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Voter registration surges in Ferguson

It's a sign that the police killing of Michael Brown could spark long-lasting political change in a city where blacks are badly under-represented in government.
Shiron Hagens, right, helps resident Rita Foley register to vote at a rally in Ferguson, Mo., Aug. 30, 2014.
Shiron Hagens, right, helps resident Rita Foley register to vote at a rally in Ferguson, Mo., Aug. 30, 2014.

Update: Ferguson election officials said on Oct. 7 that they made a mistake and only 128 people had registered

Ferguson, Missouri, has seen a surge in voter registration since the shooting death of Michael Brown—a sign that the killing could spark long-lasting political change.

Since the Aug. 9 shooting, 4,839 people have registered to vote in St. Louis County, USA Today reports. About 68% are Ferguson residents.

There’s no data on the race of the new registrants, but black community leaders have led a well-publicized voter registration drive since Brown’s death sparked weeks of protests and sporadic violence.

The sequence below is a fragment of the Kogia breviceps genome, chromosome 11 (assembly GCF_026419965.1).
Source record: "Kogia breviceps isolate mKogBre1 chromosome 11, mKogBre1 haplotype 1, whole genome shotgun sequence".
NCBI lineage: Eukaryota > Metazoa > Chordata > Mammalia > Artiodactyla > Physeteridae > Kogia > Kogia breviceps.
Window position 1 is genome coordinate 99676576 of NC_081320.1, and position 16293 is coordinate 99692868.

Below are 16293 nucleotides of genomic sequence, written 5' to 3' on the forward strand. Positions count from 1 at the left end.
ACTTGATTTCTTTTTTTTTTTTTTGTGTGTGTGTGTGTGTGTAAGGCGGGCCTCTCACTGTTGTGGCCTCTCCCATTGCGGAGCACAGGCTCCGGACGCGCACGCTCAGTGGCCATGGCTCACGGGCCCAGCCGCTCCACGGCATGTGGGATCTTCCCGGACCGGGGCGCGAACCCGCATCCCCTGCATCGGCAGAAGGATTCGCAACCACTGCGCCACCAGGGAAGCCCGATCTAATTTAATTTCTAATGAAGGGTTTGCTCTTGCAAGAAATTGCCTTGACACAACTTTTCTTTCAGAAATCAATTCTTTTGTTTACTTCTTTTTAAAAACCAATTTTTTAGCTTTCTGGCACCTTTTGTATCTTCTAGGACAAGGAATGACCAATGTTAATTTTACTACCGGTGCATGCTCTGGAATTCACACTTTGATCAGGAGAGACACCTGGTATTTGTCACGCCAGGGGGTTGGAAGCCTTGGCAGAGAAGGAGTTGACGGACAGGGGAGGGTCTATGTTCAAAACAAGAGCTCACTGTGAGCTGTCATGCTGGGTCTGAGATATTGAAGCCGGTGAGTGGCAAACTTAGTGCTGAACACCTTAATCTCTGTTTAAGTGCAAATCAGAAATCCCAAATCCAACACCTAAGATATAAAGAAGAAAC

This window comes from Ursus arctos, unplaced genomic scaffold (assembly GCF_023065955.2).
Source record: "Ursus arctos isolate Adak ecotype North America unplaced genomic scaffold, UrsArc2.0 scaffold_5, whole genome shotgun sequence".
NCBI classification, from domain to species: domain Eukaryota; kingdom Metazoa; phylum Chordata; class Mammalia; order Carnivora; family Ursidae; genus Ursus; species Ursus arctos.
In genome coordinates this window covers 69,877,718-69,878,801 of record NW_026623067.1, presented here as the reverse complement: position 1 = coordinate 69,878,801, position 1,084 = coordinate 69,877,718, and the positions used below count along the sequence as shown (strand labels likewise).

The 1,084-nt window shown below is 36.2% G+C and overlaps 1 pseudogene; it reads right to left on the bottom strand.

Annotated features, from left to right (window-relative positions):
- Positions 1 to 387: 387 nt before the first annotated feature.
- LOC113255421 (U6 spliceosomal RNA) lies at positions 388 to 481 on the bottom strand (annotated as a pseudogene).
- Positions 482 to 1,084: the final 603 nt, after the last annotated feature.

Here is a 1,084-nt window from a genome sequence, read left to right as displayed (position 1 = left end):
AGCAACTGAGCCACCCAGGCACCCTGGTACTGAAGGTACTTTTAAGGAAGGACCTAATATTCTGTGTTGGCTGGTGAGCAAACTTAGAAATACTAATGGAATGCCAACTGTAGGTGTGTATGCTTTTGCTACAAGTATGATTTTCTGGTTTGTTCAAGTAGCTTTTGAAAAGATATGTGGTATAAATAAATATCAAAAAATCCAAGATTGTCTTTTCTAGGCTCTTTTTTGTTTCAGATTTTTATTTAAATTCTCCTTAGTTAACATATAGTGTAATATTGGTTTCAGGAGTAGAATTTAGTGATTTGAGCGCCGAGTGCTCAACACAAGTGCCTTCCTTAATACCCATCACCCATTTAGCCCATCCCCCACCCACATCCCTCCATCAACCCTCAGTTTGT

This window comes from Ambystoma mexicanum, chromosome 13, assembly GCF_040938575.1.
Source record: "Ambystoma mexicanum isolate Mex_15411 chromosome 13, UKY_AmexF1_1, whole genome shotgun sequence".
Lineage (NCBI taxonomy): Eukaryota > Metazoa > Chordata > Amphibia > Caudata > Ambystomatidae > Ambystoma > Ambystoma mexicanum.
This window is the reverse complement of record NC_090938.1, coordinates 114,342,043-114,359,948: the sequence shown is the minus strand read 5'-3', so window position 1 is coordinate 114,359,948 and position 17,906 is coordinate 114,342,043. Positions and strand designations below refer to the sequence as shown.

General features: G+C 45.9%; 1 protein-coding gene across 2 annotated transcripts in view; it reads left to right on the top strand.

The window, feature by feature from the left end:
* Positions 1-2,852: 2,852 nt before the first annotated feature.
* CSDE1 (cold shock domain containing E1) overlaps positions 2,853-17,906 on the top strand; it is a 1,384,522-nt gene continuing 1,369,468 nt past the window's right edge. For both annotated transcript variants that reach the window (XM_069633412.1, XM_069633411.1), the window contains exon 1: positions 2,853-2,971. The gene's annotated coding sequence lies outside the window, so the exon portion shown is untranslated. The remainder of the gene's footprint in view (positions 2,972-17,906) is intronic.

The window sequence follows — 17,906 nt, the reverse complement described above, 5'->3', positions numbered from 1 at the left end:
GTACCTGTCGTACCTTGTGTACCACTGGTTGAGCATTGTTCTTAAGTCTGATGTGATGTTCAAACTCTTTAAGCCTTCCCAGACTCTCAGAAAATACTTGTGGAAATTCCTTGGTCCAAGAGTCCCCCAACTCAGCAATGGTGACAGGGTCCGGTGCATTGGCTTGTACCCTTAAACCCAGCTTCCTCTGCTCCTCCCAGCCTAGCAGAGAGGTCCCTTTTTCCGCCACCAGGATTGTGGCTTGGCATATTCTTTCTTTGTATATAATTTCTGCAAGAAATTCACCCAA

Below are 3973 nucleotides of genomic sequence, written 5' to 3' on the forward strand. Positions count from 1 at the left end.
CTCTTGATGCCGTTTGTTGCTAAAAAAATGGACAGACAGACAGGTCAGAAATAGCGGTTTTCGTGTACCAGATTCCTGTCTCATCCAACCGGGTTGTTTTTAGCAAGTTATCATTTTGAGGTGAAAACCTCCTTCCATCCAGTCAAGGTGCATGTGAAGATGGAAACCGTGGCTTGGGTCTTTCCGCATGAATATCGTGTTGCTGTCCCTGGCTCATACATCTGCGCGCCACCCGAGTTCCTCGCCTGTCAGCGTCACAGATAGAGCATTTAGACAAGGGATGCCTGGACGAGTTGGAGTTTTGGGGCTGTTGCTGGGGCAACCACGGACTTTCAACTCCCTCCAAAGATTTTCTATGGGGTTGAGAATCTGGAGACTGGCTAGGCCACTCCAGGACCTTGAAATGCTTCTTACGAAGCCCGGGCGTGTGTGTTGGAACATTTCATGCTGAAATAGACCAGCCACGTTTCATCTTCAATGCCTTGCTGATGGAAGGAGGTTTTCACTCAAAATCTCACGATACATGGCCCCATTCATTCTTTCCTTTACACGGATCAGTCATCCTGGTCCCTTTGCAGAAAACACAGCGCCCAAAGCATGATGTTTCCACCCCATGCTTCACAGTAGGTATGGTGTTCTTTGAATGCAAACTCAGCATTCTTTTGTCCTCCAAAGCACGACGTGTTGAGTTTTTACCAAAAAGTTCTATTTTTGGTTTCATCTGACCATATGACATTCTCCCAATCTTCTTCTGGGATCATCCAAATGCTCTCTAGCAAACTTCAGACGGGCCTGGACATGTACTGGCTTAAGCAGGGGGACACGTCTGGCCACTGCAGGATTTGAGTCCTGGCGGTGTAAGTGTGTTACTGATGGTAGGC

Two out of three Ferguson residents are black, but five of the city’s six city council members, as well as its mayor, are white—a disparity that has received widespread attention since the unrest began.

If those newly registered voters come to the polls, they could make a major difference. The city has a population of 21,000, and just 12.3% of eligible voters turned out for Ferguson’s local elections in April, according to numbers provided by the county.

PHOTO ESSAY: How the crisis in Ferguson unfolded, in photographs

Data suggests turnout among Ferguson’s black residents is far lower than among whites. There are several reasons for that: Blacks tend to be newer arrivals in Ferguson, and more transient, than whites. And Ferguson’s elections are held in April, which almost always correlates with lower black turnout.

Less than two weeks after Brown’s death, Antonio French, a local alderman, set up an office in Ferguson to serve as a headquarters for a voter registration and mobilization effort. Other activists have placed registration tables at the site of Brown’s death, and outside the convenience store on Florissant Avenue where he is said to have stolen cigars not long before being killed.

Not everyone is happy about the drive for increased participation. Matt Wills, the executive director of the Missouri Republican Party, said setting up a registration booth at the site of Brown's death was “fanning the political flames.”

Correction: An earlier version of this article incorrectly stated that 4,389 people have registered to vote in St. Louis County; the number is 4,839. About 68%, not 75%, are Ferguson residents.